Additionally, farmed salmon can leap out of the oceanside pens they are raised in, which can potentially spread disease or unwanted genes to wild populations already under stress from overfishing, pollution and shrinking habitats.
Yet, the fish farming industry has taken major steps to clean up its act and is now gaining positive feedback from environmental groups, according to Jason Clay, WWF's senior vice president for market transformation. Clay spoke on farmed salmon at Seafood Expo North America in Boston on Tuesday and is an authority on the matter due, in part, to his contributions in developing a set of sustainability standards called the Aquaculture Stewardship Council (ASC).
Founded in 2010 and based in the Netherlands, the ASC is a nonprofit organization, which is helping to lead a global certification and labeling program for responsibly farmed seafood that reduces social and environmental impacts.
ASC standards include 152 different indicators, including low tolerance for escaping fish, limits on antibiotics and safety guidelines on food the fish can be fed.
So far, a small proportion of salmon grown on Norway farms has been shown to meet the group's standards, but much more is on the way in various countries.
Last August, 15 major salmon farm companies, representing 70 percent of the world-farmed salmon market, formed the Global Salmon Initiative (GSI), which has pledged to source 100 percent of their salmon from farms that meet ASC standards by 2020.
All agriculture inevitably pollutes to some degree, said Doris Soto, senior aquaculture officer with the Food and Agriculture Organization of the United Nations, at this week's seafood expo. With this agreement, salmon producers have set themselves apart, she said.
"The industry is trying to face its problems, especially the environmental problems in a way that has perhaps not been done in agriculture," she told USA Today.
Despite Ongoing Progress, Critical Impacts Linger
According to WWF, here are some major environmental and social impacts the salmon farm industry needs to address in the coming years:
- Biodiversity Loss Chemicals and excess nutrients from food and feces associated with salmon farms can disturb the flora and fauna on the ocean bottom.
- Chemical Inputs Excessive use of chemicals, such as antibiotics, anti-foulants and pesticides, or the use of banned chemicals can have unintended consequences for marine organisms and human health.
- Disease and parasites Viruses and parasites transfer between farmed and wild fish as well as among farms, presenting a risk to wild populations or other farms.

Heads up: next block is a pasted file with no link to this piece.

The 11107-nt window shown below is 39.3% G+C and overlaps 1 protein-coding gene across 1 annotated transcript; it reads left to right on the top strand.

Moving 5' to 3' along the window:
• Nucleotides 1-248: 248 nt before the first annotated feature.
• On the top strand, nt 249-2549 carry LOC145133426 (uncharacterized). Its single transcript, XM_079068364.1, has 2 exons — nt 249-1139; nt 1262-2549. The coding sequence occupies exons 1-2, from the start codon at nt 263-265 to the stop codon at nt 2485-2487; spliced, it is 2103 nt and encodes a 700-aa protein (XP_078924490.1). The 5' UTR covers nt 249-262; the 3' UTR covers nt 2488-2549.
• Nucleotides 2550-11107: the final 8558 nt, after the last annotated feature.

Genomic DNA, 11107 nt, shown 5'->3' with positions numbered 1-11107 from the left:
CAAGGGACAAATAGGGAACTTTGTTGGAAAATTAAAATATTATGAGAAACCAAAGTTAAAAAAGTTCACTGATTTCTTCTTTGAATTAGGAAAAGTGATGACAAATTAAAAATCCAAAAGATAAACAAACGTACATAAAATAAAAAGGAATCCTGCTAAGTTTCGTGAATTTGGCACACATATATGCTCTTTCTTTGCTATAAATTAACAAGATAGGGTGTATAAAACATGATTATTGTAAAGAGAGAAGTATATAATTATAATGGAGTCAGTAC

- Escapes Escaped farmed salmon can compete with wild fish and interbreed with local wild stocks of the same population, altering the overall pool of genetic diversity.
- Feed Escaped farmed salmon can compete with wild fish and interbreed with local wild stocks of the same population, altering the overall pool of genetic diversity.
- Nutrient Pollution and Carrying Capacity Excess food and fish waste increase the levels of nutrients in the water and have the potential to lead to oxygen-deprived waters that stress aquatic life.
- Social Issues Salmon farming often employs a large number of workers on farms and in processing plants, potentially placing labor practices and worker rights under public scrutiny. Additionally, conflicts can arise among users of the shared coastal environment.
Genetically Modified Fish: The Future of Salmon Farming?
Some say the next step is to grow and sell genetically engineered salmon that can mature twice as fast as its natural counterpart. AquaBounty Technologies, a Massachusetts-based company, has spent years developing a fish it refers to as AquAdvantage salmon.
The company wants to raise sterile Atlantic salmon females that can rapidly grow to market size compared to conventional salmon by using a growth hormone-regulating gene from Chinook salmon and some genetic material from ocean pout.
The FDA has yet to approve the fish, which is the first genetically engineered food animal in the world.
In 2010, an FDA advisory panel stated the fish is "highly unlikely to cause any significant effects on the environment" and that it is "as safe as food from conventional Atlantic salmon," although the agency said more testing was needed, according to National Geographic.
Last spring, more than 1.8 million people sent comments vehemently opposing the approval of a genetically engineered salmon by the FDA.
No genetically modified salmon are currently permitted under the ASC guidelines.
The Sierra Club said it's against genetically engineered fish, saying the fish pose "an even greater hazard to natural stocks and are even more difficult to properly evaluate and to monitor than [genetically engineered] crops."